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The 2020 Book List Is Here! Alexandria Book Circle meets in Old Town Alexandria at 8 pm on the third Tuesday of the month. We read and discuss a wide variety of books: literary fiction, science fiction, fantasy, nonfiction, mystery, classics, thrillers, young adult, biography, and more. We can't wait to welcome you to our next Book Club meeting!


2020 Reading List

JANUARY 21 - We’ll use this session for exploring the books members have suggested for 2020 and determining which ones will make the list.

FEBRUARY 18 - Never Caught: The Washingtons’ Relentless Pursuit of Their Runaway Slave, Ona Judge, by Erica Armstrong Dunbar.

When George Washington became president, he and the First Lady relocated to the temporary U.S. capital of Philadelphia. One of the nine slaves that accompanied them was Ona Judge, the half-white personal maid and dresser of Martha Washington. But Philadelphia law required slaves to be set free after six months of residency, so the Washingtons circumvented the law by returning the slaves briefly to Mount Vernon every six months, to reset the clock. Ona’s position was a comfortable one compared to many slaves. But she longed for freedom. When she heard she was to be sent back south for good to be gifted to Martha’s mercurial granddaughter as a wedding present, she knew it was time to act. With help from some of the city’s large population of former slaves, she escaped, setting off a years-long pursuit by the Washingtons, who were mystified by Ona’s desire for freedom and determined to get her back.

MARCH 17 - Where the Crawdads Sing, by Delia Owens

Rumors of the "Marsh Girl" haunt Barkley Cove, a quiet town on the North Carolina coast. In late 1969, when Chase Andrews is found dead, the locals immediately suspect Kya Clark, the so-called Marsh Girl. But Kya is not what they say. Sensitive and intelligent, she has survived for years alone in the marsh that she calls home, finding friends in the gulls and lessons in the sand. Then the time comes when she yearns to be touched and loved. When two young men from town become intrigued by her wild beauty, Kya opens herself to a new life--until the unthinkable happens. Where the Crawdads Sing is at once an exquisite ode to the natural world, a coming-of-age story, and a surprising tale of possible murder.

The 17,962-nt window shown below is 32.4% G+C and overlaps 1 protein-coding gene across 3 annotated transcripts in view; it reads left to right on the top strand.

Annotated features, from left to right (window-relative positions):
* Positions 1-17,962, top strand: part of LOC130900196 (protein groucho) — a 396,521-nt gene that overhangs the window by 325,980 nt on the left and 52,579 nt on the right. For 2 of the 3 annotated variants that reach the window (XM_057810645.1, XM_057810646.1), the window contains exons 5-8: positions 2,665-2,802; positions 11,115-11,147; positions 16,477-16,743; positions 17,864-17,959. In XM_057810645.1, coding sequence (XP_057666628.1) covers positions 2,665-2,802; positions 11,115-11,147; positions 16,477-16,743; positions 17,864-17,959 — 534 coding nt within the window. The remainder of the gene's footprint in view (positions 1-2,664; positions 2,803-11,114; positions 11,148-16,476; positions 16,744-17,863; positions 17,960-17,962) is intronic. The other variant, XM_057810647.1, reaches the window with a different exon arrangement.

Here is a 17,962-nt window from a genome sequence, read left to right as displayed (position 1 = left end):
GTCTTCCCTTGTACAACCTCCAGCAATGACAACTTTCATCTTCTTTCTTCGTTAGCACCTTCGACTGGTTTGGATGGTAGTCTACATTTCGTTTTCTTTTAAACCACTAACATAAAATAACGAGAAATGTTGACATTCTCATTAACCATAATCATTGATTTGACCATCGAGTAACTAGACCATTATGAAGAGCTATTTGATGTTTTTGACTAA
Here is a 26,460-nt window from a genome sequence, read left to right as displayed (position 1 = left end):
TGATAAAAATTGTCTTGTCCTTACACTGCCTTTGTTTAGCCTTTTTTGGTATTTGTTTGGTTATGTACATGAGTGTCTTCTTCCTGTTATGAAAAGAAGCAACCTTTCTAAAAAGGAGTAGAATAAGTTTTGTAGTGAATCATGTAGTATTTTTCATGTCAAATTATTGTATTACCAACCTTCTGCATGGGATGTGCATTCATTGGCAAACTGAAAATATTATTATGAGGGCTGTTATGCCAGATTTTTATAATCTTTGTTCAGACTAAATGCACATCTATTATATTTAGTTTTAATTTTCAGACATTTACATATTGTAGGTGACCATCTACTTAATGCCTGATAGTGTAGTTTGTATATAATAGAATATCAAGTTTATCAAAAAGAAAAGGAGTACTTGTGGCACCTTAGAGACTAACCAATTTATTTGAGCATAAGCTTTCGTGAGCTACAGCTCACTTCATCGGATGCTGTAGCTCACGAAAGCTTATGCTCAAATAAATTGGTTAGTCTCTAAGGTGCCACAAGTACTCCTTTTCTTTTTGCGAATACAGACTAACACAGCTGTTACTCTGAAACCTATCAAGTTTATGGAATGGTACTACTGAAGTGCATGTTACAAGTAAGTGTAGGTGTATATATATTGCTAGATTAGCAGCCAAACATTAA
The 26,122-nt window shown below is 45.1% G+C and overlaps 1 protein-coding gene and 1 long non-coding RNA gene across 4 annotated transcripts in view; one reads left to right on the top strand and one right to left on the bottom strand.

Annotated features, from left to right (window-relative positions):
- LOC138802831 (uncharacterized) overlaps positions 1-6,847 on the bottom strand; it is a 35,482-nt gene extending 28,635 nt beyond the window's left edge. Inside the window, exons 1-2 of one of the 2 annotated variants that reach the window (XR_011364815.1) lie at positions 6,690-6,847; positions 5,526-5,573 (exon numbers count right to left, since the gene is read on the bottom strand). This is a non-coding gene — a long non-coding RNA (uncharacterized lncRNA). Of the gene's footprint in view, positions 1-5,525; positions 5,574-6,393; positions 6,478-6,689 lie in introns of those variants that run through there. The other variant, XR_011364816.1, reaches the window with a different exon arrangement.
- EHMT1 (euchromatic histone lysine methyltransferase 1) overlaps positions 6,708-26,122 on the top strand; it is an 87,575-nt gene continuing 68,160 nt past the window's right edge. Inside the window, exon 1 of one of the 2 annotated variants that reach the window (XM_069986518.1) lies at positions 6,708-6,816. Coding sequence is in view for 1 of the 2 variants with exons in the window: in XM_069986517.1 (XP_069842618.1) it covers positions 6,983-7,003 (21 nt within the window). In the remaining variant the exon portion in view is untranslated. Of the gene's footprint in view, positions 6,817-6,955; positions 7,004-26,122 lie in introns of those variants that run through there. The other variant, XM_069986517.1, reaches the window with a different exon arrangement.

APRIL 15 - The Eyre Affair, by Jasper Fforde

Fans of Douglas Adams and P.G. Wodehouse will love visiting Jasper Fforde's Great Britain, circa 1985, when time travel is routine, cloning is a reality (dodos are the resurrected pet of choice), and literature is taken very, very seriously: it’s a bibliophile’s dream. England is a virtual police state where an aunt can get lost (literally) in a Wordsworth poem, and where forging Byronic verse is a punishable offense. All this is business as usual for Thursday Next, renowned Special Operative in literary detection. But when someone begins kidnapping characters from works of literature and plucks Jane Eyre from the pages of Brontë's novel, Thursday is faced with the challenge of her career. Wickedly funny.

MAY 19 - Our Magnificent Bastard Tongue, by John McWhorter

A survey of the quirks and quandaries of the English language, focusing on our strange and wonderful grammar. Covering the Celtic, Welsh, Viking, German, and Norman influences, McWhorter draws on genetic and linguistic research to narrate the colorful evolution of the vocabulary and syntax of English.

JUNE 16 - The Girl Who Wrote in Silk, by Kelli Estes

Inspired by true events, Kelli Estes's brilliant and atmospheric novel serves as a poignant tale of two women determined to do the right thing, and the power of our own stories. Inara Erickson is exploring her deceased aunt's island estate when she finds an elaborately stitched piece of fabric hidden in the house. As she peels back layer upon layer of the secrets it holds, Inara's life becomes interwoven with that of Mei Lein, a young Chinese girl mysteriously driven from her home a century before. Through the stories Mei Lein tells in silk, Inara uncovers a tragic truth that will shake her family to its core ― and force her to make an impossible choice.

JULY 21 - Code Girls: The Untold Story of the American Women Code Breakers of WWII, by Liza Mundy